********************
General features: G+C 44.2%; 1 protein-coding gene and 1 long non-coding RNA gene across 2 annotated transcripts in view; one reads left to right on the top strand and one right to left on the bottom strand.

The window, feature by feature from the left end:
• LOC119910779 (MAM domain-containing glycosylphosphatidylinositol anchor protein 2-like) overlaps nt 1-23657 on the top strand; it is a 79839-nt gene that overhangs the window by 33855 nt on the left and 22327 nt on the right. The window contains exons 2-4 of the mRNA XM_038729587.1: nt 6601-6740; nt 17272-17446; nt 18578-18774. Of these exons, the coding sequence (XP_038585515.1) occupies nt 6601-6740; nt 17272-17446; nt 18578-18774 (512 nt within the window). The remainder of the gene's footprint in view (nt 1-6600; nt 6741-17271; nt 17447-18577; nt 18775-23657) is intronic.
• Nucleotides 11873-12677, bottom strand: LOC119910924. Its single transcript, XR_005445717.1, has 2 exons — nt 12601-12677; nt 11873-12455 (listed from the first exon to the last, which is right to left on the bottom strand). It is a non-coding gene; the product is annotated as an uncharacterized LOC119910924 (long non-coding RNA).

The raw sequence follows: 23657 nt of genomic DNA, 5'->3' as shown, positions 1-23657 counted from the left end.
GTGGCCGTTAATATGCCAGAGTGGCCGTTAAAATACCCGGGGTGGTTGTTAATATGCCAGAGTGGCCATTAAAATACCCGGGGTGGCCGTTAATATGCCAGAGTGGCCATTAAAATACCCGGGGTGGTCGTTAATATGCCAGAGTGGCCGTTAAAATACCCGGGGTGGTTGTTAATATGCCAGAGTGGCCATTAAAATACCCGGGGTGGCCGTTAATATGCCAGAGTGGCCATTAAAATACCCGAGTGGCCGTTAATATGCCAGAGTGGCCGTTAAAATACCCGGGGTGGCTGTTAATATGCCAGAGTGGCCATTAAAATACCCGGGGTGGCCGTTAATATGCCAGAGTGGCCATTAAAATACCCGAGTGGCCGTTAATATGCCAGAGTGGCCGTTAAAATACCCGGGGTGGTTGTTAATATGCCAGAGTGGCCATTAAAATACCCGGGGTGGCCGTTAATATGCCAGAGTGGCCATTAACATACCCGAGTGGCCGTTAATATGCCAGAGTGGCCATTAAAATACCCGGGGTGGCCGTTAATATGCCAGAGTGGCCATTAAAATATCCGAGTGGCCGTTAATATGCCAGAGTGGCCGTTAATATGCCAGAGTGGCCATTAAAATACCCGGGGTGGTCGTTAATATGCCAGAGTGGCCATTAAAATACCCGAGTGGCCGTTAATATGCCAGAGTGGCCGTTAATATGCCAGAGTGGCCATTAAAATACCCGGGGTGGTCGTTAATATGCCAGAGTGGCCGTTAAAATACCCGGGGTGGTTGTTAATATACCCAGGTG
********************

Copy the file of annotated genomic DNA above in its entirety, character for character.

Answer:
General features: G+C 44.2%; 1 protein-coding gene and 1 long non-coding RNA gene across 2 annotated transcripts in view; one reads left to right on the top strand and one right to left on the bottom strand.

The window, feature by feature from the left end:
• LOC119910779 (MAM domain-containing glycosylphosphatidylinositol anchor protein 2-like) overlaps nt 1-23657 on the top strand; it is a 79839-nt gene that overhangs the window by 33855 nt on the left and 22327 nt on the right. The window contains exons 2-4 of the mRNA XM_038729587.1: nt 6601-6740; nt 17272-17446; nt 18578-18774. Of these exons, the coding sequence (XP_038585515.1) occupies nt 6601-6740; nt 17272-17446; nt 18578-18774 (512 nt within the window). The remainder of the gene's footprint in view (nt 1-6600; nt 6741-17271; nt 17447-18577; nt 18775-23657) is intronic.
• Nucleotides 11873-12677, bottom strand: LOC119910924. Its single transcript, XR_005445717.1, has 2 exons — nt 12601-12677; nt 11873-12455 (listed from the first exon to the last, which is right to left on the bottom strand). It is a non-coding gene; the product is annotated as an uncharacterized LOC119910924 (long non-coding RNA).

The raw sequence follows: 23657 nt of genomic DNA, 5'->3' as shown, positions 1-23657 counted from the left end.
GTGGCCGTTAATATGCCAGAGTGGCCGTTAAAATACCCGGGGTGGTTGTTAATATGCCAGAGTGGCCATTAAAATACCCGGGGTGGCCGTTAATATGCCAGAGTGGCCATTAAAATACCCGGGGTGGTCGTTAATATGCCAGAGTGGCCGTTAAAATACCCGGGGTGGTTGTTAATATGCCAGAGTGGCCATTAAAATACCCGGGGTGGCCGTTAATATGCCAGAGTGGCCATTAAAATACCCGAGTGGCCGTTAATATGCCAGAGTGGCCGTTAAAATACCCGGGGTGGCTGTTAATATGCCAGAGTGGCCATTAAAATACCCGGGGTGGCCGTTAATATGCCAGAGTGGCCATTAAAATACCCGAGTGGCCGTTAATATGCCAGAGTGGCCGTTAAAATACCCGGGGTGGTTGTTAATATGCCAGAGTGGCCATTAAAATACCCGGGGTGGCCGTTAATATGCCAGAGTGGCCATTAACATACCCGAGTGGCCGTTAATATGCCAGAGTGGCCATTAAAATACCCGGGGTGGCCGTTAATATGCCAGAGTGGCCATTAAAATATCCGAGTGGCCGTTAATATGCCAGAGTGGCCGTTAATATGCCAGAGTGGCCATTAAAATACCCGGGGTGGTCGTTAATATGCCAGAGTGGCCATTAAAATACCCGAGTGGCCGTTAATATGCCAGAGTGGCCGTTAATATGCCAGAGTGGCCATTAAAATACCCGGGGTGGTCGTTAATATGCCAGAGTGGCCGTTAAAATACCCGGGGTGGTTGTTAATATACCCAGGTG